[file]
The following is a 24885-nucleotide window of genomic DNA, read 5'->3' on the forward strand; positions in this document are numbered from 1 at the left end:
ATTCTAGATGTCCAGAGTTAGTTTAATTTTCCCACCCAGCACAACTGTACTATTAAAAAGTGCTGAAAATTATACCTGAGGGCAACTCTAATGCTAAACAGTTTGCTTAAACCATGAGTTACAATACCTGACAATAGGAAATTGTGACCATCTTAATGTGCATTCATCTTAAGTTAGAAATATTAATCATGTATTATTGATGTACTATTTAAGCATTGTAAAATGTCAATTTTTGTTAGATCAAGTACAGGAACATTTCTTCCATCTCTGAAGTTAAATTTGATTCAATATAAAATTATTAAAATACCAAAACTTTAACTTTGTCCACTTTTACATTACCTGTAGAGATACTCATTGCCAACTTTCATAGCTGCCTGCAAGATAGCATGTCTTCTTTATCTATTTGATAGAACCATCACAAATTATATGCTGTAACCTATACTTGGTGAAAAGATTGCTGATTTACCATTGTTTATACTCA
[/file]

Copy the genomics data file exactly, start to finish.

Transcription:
The following is a 24885-nucleotide window of genomic DNA, read 5'->3' on the forward strand; positions in this document are numbered from 1 at the left end:
ATTCTAGATGTCCAGAGTTAGTTTAATTTTCCCACCCAGCACAACTGTACTATTAAAAAGTGCTGAAAATTATACCTGAGGGCAACTCTAATGCTAAACAGTTTGCTTAAACCATGAGTTACAATACCTGACAATAGGAAATTGTGACCATCTTAATGTGCATTCATCTTAAGTTAGAAATATTAATCATGTATTATTGATGTACTATTTAAGCATTGTAAAATGTCAATTTTTGTTAGATCAAGTACAGGAACATTTCTTCCATCTCTGAAGTTAAATTTGATTCAATATAAAATTATTAAAATACCAAAACTTTAACTTTGTCCACTTTTACATTACCTGTAGAGATACTCATTGCCAACTTTCATAGCTGCCTGCAAGATAGCATGTCTTCTTTATCTATTTGATAGAACCATCACAAATTATATGCTGTAACCTATACTTGGTGAAAAGATTGCTGATTTACCATTGTTTATACTCA